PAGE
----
27(10) To the extent that they are not inconsistent with the provisions of this section, the Rules of Court apply in respect of an application made under this section.

89. The New Brunswick Residential Tenancies Act S.N.B. 1975, c. R-10.2

specifically designates authority to a Judge of The Court of Queen’s Bench of

New Brunswick under subsection 27(1) to act only after a decision has been

made by made by a Rentalsmen, not before. The capacity of the Judge of The

Court of Queen’s Bench of New Brunswick under subsection 27(1) is clearly

that of a special Justice of a Appeal capacity.

90. Black's Law Dictionary (8th ed. 2004) , Page 2490 defined Jurisdiction as

follows:

JURISDICTION jurisdiction,n.1. A government's general power to exercise authority over all persons and things within its territory; esp., a state's power to create interests that will be recognized under common-law principles as valid in other states <New Jersey's jurisdiction>. [Cases: States 1. C.J.S. States §§ 2, 16.] 2. A court's power to decide a case or issue a decree < the constitutional grant of federal-question jurisdiction>. — Also termed (in sense 2) competent jurisdiction; (in both senses) coram judice. [Cases: Courts 3; Federal Courts 3.1, 161. C.J.S. Courts §§ 9, 18.]

91. The New Brunswick Residential Tenancies Act S.N.B. 1975, c. R-10.2

specifically designates authority or jurisdiction to a Judge of The Court of

Queen’s Bench of New Brunswick under subsection 27(1) specifically as the

Court's power to decide a case or issue a decree after a decision has been made

by made by a Rentalsmen.

92. The Intended Appellant (Defendant in that matter), asserts that the

necessary condition on which the jurisdiction of the Court of Queen’s Bench

can be engaged is under subsection 27(1) of the New Brunswick Residential

Tenancies Act S.N.B. 1975, c. R-10.2 is only after the prerequisite decision or

Order of the Rentalsmen is issued, otherwise the Court of Queen’s Bench Trial

division has no Jurisdiction to hear matters regarding the New Brunswick

Residential Tenancies Act S.N.B. 1975, c. R-10.2 and specifically in the

Defendants case, the matter of a Notice to Vacate a Residential Property or

Termination of a Residential Tenancy.

93. Section 26 (1) of The New Brunswick Residential Tenancies Act S.N.B.

1975, c. R-10.2 is reproduced below:

RENTALSMEN 26(1) The Lieutenant-Governor in Council may appoint one or more persons as rentalsmen who shall carry out such duties as are prescribed by this Act and the regulations

94. The Intended Appellant (Defendant in that matter), asserts that it is the

Jurisdiction of the Rentalsmen to carry out such duties as are prescribed by the

New Brunswick Residential Tenancies Act S.N.B. 1975, c. R-10.2 as explained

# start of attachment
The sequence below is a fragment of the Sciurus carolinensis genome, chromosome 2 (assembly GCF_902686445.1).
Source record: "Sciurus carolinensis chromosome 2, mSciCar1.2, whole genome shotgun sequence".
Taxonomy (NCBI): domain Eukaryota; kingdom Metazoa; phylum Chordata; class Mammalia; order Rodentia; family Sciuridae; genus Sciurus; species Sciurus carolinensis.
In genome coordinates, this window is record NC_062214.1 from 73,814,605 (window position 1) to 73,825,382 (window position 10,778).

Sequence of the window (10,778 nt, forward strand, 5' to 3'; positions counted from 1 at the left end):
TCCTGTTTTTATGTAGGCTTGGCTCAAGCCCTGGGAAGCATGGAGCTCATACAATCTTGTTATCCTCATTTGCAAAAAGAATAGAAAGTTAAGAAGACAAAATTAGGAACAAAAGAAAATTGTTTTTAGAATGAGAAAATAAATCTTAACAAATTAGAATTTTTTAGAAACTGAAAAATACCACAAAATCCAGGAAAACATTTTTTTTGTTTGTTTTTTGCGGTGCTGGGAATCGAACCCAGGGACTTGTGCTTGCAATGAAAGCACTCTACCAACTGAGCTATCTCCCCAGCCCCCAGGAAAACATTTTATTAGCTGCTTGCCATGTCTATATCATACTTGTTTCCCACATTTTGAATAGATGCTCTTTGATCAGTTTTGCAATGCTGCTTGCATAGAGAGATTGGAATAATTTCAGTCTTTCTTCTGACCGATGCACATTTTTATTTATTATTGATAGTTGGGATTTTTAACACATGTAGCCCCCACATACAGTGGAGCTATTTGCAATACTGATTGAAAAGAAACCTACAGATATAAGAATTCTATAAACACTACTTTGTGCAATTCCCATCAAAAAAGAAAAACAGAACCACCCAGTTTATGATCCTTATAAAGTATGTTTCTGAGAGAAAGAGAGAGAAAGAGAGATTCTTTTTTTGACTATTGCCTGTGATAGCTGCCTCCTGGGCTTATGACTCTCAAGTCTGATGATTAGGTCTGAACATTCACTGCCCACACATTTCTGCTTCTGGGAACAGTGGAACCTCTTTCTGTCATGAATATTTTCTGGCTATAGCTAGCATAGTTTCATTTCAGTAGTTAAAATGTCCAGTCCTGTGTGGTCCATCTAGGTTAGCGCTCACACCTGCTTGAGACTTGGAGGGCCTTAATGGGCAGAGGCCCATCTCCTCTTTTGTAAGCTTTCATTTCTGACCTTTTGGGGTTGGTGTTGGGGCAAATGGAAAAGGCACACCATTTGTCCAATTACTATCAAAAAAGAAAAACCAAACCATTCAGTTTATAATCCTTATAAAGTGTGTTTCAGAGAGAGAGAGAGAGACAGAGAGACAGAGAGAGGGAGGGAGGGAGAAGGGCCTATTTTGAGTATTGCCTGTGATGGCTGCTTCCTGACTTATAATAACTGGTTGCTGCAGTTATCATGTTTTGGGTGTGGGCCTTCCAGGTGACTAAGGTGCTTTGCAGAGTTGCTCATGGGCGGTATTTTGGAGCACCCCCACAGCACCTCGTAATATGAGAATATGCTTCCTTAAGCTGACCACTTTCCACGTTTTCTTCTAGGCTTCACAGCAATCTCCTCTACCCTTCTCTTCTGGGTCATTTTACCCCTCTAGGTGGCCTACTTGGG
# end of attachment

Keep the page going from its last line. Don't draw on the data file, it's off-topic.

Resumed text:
in Section 26, those duties in Section 26 having been reproduced already above.

95. According to Residential Tenancies Act section 26(2) “A rentalsman, in

addition to carrying out any other duties or exercising any other powers under

this Act or the regulations,” is including section 26(2) (l) “shall act under the

provisions of this Act with respect to the termination of tenancies.” Termination

of any Residential Tenancy should first be the responsibility of the Tenant and

or Landlord in that order. The Rentalsmen would only be terminating a Lease in

the event there is a irreconcilable dispute between the Landlord and or Tenant.

Jurisdiction

96. The New Brunswick Residential Tenancies Act Section 26 (1) clearly

states who shall carry out the duties as are prescribed by Residential Tenancies

Act, please see: Section 26 (1) of The New Brunswick Residential Tenancies

Act S.N.B. 1975, c. R-10.2 is reproduced below:

RENTALSMEN 26(1) The Lieutenant-Governor in Council may appoint one or more persons as rentalsmen who shall carry out such duties as are prescribed by this Act and the regulations.

97. The person known as the Rentalsmen, is the person who may carry out

such duties, as are legislated by Residential Tenancies Act, and has jurisdiction

over matters regarding the Residential Tenancies Act, the question arises, what

role does a Judge of The Court of Queen’s Bench of New Brunswick, have in

relation to Residential Tenancies Act.

98. In determining if this Honorable Court has Jurisdiction to hear matters

regarding Residential Tenancies Act, may require the interpretation of two

statues namely:

Residential Tenancies Act, S.N.B. 1975, c. R-10.2

Judicature Act, R.S.N.B. 1973, c. J-2

99. Residential Tenancies Act, S.N.B. 1975, c. R-10.2 and Judicature Act,

R.S.N.B. 1973, c. J-2 claim that each Act is respectively notwithstanding any

other Act, which would of course include each other.

100. Black's Law Dictionary (8th ed. 2004) APPENDIX B at Page 5327

provided the following excerpt:

Leges posteriores priores contrarias abrogant. Subsequent laws repeal prior conflicting ones. [Cases: Statutes 159, 162. C.J.S. Statutes §§ 287, 294.]

101. The definition of the Maxim Leges posteriores priores contrarias abrogant

is provided at the Legal Dictionary website at the following URL at

(http://legal-

dictionary.thefreedictionary.com/Leges+posteriores+priores+contrarias+abroga

nt)

Leges posteriores priores contrarias abrogant. Subsequent laws repeal those before enacted to the contrary. 2 Rol. R. 410; 11 Co. 626, 630. A Law Dictionary, Adapted to the Constitution and Laws of the United States. By John Bouvier. Published 1856.

102. The definition of Leges posteriores priores contrarias abrogant is provided

by Wikipedia, at the following URL:

http://en.wikipedia.org/wiki/Implied_repeal

Implied repeal